Instead of medicines, this can also be used for confectionery, chewing gum in appropriate form, lozenges, pastilles, etc.
The invention is not restricted to the examples described but can be modified in a variety of ways. Thus, it is possible to use, in particular, polymers or polymer mixtures different from those indicated, even when the fundamentals, viz. the PE- or PP-based polymer films, remain.
In the abovementioned embodiment of the invention, these objectives, viz. avoidance of the problem of excessively strong sealing, are achieved by, in a lid of the type mentioned at the outset, the cohesively closed line of weakness being arranged as close as possible to the sealing rim on its inside, sometimes also in the interior region of the sealing rim, regardless of the way in which the line of weakness is produced, even though it is preferably produced by a laser here.
In this way, the seal is not peeled off on pulling off the lid, but instead the composite of the aluminum foil and the polymer film in this region, with the polymer film remaining on the lid over virtually the entire opening of the cup and thus making free the entire opening.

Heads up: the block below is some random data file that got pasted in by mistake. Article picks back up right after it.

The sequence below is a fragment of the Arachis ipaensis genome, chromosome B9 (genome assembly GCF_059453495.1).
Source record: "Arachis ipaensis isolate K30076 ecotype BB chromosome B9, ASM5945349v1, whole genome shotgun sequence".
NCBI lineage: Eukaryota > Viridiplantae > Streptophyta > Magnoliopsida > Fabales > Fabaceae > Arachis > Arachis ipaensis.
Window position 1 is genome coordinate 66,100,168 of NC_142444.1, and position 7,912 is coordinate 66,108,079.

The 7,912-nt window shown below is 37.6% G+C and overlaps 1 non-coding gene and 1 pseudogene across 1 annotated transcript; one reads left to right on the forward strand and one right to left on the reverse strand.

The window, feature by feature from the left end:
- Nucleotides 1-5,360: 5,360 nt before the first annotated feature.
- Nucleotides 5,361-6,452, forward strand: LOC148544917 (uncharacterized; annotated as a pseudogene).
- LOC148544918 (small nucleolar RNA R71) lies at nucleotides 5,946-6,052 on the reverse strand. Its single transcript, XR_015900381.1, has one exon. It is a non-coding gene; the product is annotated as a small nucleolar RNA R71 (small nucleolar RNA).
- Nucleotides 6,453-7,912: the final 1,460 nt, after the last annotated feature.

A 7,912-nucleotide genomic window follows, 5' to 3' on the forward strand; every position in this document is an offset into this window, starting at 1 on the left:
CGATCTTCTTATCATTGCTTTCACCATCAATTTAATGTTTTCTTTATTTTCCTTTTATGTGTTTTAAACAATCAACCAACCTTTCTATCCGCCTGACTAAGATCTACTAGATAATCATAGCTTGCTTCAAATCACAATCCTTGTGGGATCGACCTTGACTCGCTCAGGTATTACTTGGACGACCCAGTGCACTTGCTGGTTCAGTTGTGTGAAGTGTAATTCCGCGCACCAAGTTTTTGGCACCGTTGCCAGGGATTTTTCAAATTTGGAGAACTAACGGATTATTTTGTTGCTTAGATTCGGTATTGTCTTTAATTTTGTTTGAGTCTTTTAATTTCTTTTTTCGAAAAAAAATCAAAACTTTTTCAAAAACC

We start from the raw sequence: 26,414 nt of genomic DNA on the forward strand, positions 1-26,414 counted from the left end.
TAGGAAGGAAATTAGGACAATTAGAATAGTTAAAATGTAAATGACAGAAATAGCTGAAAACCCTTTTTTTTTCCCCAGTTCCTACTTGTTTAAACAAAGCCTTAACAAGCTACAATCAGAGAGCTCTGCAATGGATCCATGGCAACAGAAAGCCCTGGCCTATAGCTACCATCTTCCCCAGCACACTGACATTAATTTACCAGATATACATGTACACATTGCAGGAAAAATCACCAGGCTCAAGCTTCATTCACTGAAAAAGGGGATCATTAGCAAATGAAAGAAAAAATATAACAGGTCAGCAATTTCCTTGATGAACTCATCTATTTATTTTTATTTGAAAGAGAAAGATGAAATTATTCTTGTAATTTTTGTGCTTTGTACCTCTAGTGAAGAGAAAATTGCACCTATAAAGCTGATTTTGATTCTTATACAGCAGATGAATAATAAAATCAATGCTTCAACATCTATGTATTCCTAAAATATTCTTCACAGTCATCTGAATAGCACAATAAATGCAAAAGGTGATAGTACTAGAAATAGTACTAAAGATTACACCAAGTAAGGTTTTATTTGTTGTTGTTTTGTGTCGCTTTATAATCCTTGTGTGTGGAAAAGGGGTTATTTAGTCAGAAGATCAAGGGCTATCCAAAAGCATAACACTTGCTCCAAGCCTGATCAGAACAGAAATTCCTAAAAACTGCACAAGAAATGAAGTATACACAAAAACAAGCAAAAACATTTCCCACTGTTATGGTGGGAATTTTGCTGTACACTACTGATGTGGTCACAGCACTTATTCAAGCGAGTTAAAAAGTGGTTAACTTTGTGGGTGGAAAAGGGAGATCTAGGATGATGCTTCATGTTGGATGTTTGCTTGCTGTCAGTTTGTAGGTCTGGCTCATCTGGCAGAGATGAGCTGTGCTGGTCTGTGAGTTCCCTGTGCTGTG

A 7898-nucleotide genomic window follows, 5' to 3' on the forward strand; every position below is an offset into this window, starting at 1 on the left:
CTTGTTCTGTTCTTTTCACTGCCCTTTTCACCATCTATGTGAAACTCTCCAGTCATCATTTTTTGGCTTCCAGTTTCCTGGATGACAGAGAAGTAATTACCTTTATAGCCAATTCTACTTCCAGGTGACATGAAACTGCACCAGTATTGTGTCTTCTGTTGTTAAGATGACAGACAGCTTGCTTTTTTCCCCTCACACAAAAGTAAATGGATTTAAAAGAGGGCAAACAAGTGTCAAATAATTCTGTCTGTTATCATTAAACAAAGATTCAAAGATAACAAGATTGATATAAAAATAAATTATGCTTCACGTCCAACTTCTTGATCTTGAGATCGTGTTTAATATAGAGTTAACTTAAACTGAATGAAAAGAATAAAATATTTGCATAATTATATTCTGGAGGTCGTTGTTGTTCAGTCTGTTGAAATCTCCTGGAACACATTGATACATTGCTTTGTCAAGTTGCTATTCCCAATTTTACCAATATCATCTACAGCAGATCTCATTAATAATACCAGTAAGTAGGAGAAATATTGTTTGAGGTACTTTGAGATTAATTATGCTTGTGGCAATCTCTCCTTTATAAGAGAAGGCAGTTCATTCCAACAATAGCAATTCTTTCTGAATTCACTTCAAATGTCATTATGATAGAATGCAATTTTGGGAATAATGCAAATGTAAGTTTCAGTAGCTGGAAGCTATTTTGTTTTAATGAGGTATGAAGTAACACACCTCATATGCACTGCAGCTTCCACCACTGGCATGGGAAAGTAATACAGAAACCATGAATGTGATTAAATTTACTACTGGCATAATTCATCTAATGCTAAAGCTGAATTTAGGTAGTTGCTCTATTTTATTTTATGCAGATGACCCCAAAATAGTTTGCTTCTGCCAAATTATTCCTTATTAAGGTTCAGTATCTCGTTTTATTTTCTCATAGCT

In a preferred embodiment, the line of weakness is located in a region relative to the sealing rim which on its interior contour is delimited by a line which has a spacing from the inner edge of the sealing rim corresponding to the width of the sealing rim and whose outer contour runs within the sealing rim, with the spacing from the inner edge of the sealing rim being not more than one third, preferably not more than one quarter, of the width of the sealing rim. These measures ensure, even in the case of relatively large tolerances in respect of the position of the sealing rim, that, firstly, the line of weakness coincides very precisely with the inner rim of the cup or the cup opening and, secondly, the line of weakness is not so deep in the sealing rim that peeling off of the aluminum foil from the polymer film occurs from there, which would leave the polymer film on the rim of the cup.
The invention will be illustrated below with the aid of the drawing. Here,